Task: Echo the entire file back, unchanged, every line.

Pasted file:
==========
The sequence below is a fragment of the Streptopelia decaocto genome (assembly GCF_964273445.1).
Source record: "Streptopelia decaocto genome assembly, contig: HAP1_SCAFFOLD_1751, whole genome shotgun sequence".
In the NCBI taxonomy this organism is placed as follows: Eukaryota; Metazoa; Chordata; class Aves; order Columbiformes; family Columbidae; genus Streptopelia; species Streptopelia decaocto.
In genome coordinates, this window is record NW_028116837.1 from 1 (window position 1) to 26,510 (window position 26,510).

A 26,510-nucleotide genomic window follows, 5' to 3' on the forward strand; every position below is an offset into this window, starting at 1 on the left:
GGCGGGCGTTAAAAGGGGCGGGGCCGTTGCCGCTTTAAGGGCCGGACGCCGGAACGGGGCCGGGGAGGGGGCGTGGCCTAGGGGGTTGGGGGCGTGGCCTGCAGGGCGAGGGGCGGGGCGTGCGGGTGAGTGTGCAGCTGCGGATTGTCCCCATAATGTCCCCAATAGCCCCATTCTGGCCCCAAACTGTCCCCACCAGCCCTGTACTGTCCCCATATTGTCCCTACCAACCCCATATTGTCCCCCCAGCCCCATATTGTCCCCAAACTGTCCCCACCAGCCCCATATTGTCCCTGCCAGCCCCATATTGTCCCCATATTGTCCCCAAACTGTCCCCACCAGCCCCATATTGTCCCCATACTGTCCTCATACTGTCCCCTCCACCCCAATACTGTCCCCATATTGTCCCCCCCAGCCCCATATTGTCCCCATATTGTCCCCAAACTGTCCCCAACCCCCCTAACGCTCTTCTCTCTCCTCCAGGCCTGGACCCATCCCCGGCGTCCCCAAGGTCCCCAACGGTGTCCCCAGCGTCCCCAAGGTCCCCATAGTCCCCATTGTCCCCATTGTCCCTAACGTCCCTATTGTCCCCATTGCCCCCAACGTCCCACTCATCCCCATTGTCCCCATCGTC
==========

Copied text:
The sequence below is a fragment of the Streptopelia decaocto genome (assembly GCF_964273445.1).
Source record: "Streptopelia decaocto genome assembly, contig: HAP1_SCAFFOLD_1751, whole genome shotgun sequence".
In the NCBI taxonomy this organism is placed as follows: Eukaryota; Metazoa; Chordata; class Aves; order Columbiformes; family Columbidae; genus Streptopelia; species Streptopelia decaocto.
In genome coordinates, this window is record NW_028116837.1 from 1 (window position 1) to 26,510 (window position 26,510).

A 26,510-nucleotide genomic window follows, 5' to 3' on the forward strand; every position below is an offset into this window, starting at 1 on the left:
GGCGGGCGTTAAAAGGGGCGGGGCCGTTGCCGCTTTAAGGGCCGGACGCCGGAACGGGGCCGGGGAGGGGGCGTGGCCTAGGGGGTTGGGGGCGTGGCCTGCAGGGCGAGGGGCGGGGCGTGCGGGTGAGTGTGCAGCTGCGGATTGTCCCCATAATGTCCCCAATAGCCCCATTCTGGCCCCAAACTGTCCCCACCAGCCCTGTACTGTCCCCATATTGTCCCTACCAACCCCATATTGTCCCCCCAGCCCCATATTGTCCCCAAACTGTCCCCACCAGCCCCATATTGTCCCTGCCAGCCCCATATTGTCCCCATATTGTCCCCAAACTGTCCCCACCAGCCCCATATTGTCCCCATACTGTCCTCATACTGTCCCCTCCACCCCAATACTGTCCCCATATTGTCCCCCCCAGCCCCATATTGTCCCCATATTGTCCCCAAACTGTCCCCAACCCCCCTAACGCTCTTCTCTCTCCTCCAGGCCTGGACCCATCCCCGGCGTCCCCAAGGTCCCCAACGGTGTCCCCAGCGTCCCCAAGGTCCCCATAGTCCCCATTGTCCCCATTGTCCCTAACGTCCCTATTGTCCCCATTGCCCCCAACGTCCCACTCATCCCCATTGTCCCCATCGTC